Chase Sapphire Preferred vs. Reserve: Which Gives You the Most Bang for Your Buck?

Whether you choose the Chase Sapphire Preferred or Reserve, you’ll get some of the best travel rewards available.
Last updated Oct 8, 2021 | By Ben Luthi
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If you’re looking for a top travel credit card for your wallet, the Chase Sapphire Preferred (CSP) and the Chase Sapphire Reserve (CSR) are considered by frequent travelers to be among the best.

But which card is better? It all depends on how often you travel, what type of experience you want to have, and how much of an annual fee you can afford. Here’s what you need to know about each of these Chase credit cards before you make a decision.

In this article

Why the Chase Sapphire cards are so popular

The Chase Ultimate Rewards program is arguably the most versatile rewards program in the credit card industry. Not only can cardholders redeem rewards for cash back at a rate of 1 cent per point — that’s unheard of with most travel credit cards — but there are plenty of opportunities to maximize the value of your rewards with travel.

When using your points to book travel through the Chase travel portal, for instance, you’ll get 25% more value with the Chase Sapphire Preferred Card and 50% more value with the Chase Sapphire Reserve Card. 

And if you want to squeeze even more value out of your rewards, you can transfer points at a 1:1 ratio to any of the following Chase travel partners:

  • Aer Lingus AerClub
  • Air Canada Aeroplan
  • British Airways Executive Club
  • Flying Blue Air France KLM
  • Iberia Plus
  • JetBlue TrueBlue
  • Singapore Airlines KrisFlyer
  • Southwest Airlines Rapid Rewards
  • United MileagePlus
  • Virgin Atlantic Flying Club
  • IHG Rewards Club
  • Marriott Bonvoy
  • World of Hyatt

Depending on how you redeem your points or miles with these airline and hotel partners, you could easily get much more bang for your buck.

CSP vs. CSR: Core benefits and fees

Chase Sapphire Preferred
Chase Sapphire Preferred
Chase Sapphire Reserve
Chase Sapphire Reserve
Sign-up Bonus Earn 60,000 points after spending $4,000 on purchases in the first 3 months

Worth up to $750
Earn 50,000 points after spending $4,000 on purchases in the first 3 months

Worth up to $750
Annual Fee $95 $550
Earning Rate and Bonus Categories 5X points on Lyft rides (through March 2022) and travel booked through Chase Ultimate Rewards; 3X points on eligible dining, select streaming services, and online grocery purchases; 2X points on travel; and 1X points per $1 on all other eligible purchases 10X points on Lyft rides, Chase Dining purchases, and hotels and cars booked through Ultimate Rewards; 5X points on air travel booked through Ultimate Rewards; 3X points on travel and dining, and 1X points per $1 spent on everything else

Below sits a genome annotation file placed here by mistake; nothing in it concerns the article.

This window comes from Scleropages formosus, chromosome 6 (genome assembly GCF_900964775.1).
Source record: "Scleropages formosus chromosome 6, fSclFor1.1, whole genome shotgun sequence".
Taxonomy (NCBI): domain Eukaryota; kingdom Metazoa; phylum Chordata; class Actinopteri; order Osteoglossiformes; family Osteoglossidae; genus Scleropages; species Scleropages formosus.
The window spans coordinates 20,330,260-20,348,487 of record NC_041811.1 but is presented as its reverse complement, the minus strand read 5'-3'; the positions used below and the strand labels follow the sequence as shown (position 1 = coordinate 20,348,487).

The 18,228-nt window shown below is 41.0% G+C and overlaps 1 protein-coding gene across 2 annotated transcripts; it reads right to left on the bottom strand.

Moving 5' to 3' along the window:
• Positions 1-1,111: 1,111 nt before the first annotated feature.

Redemption Rate 1.25 cents per point on travel booked through Chase; 1 cent per point on cash back and gift cards 1.5 cents per point on travel booked through Chase; 1 cent per point on cash back and gift cards
  • $50 annual hotel credit through Chase Ultimate Rewards
  • Annual points bonus equal to 10% of previous year's total purchases
$300 annual travel credit
Authorized User Fee None $75 annually
Foreign Transaction Fees None None
Learn how to apply Learn how to apply

At first glance, it looks like the Chase Sapphire Preferred is a much better option. On top of having a lower annual fee, its core benefits are relatively close to those of the Sapphire Reserve.

However, the Chase Sapphire Reserve’s $300 annual travel credit effectively reduces the card’s yearly cost to $250 — that is, if you’re going to spend that $300 on travel either way. While that’s still more than what the Chase Sapphire Preferred charges, the Chase Sapphire Reserve more than makes up for the remaining difference with its benefits.

Travel insurance and other perks

Chase Sapphire Preferred
Chase Sapphire Preferred
Chase Sapphire Reserve
Chase Sapphire Reserve
Trip Delay Reimbursement Yes Yes
Trip Cancellation Insurance Yes Yes
Baggage Delay Insurance Yes Yes
Lost Luggage Reimbursement Yes Yes
Car Rental Insurance Yes Yes
Emergency Evacuation and Transportation No Yes
Global Entry/TSA PreCheck Application Fee Credit No Yes
Airport Lounge Access No Yes
Learn how to apply Learn how to apply

The Chase Ultimate Rewards program is tough to beat, but both cards also provide a lot of value through their benefits.

While many credit cards provide rental car insurance, for instance, the Sapphire cards offer primary coverage. This means if you have a personal auto insurance policy that covers rental cars, you don’t need to submit a claim with that insurer first.

The biggest difference between the two cards, though, comes down to the elite travel perks you get with the Chase Sapphire Reserve. For example, the $100,000 emergency evacuation and transportation coverage can be a lifesaver if you’re sick or injured in a country that doesn’t have the medical services you need.

Also, Reserve cardholders get free access to expedited airport security screening with Global Entry or TSA PreCheck and complimentary access to more than 1,000 airport lounges around the world in the Priority Pass network.

Even without the annual travel credit, these perks could be enough to make the card’s higher annual fee worth it.

In addition, both cards offer Lyft and DoorDash benefits, including earning points on Lyft rides and a complimentary DashPass (minimum of one year) membership from DoorDash. However, the Chase Sapphire Reserve earns more points on Lyft rides, offers a complimentary year of Lyft Pink membership, and provides up to $60 in DoorDash credits through Dec. 31, 2021.

Which credit card is right for you?

Both credit cards are worthy of consideration, but Chase only allows you to have one card in the Sapphire family at a time. So it’s important to take some time to consider which one is the best travel credit card choice for your lifestyle, credit history, and preferences. Here are some things to think about before you apply for one.

Your Chase 5/24 status

Chase has a unique rule that may limit your chances of getting either card. The unofficial 5/24 rule states that if you’ve opened five or more new credit card accounts in the past 24 months, approval is unlikely.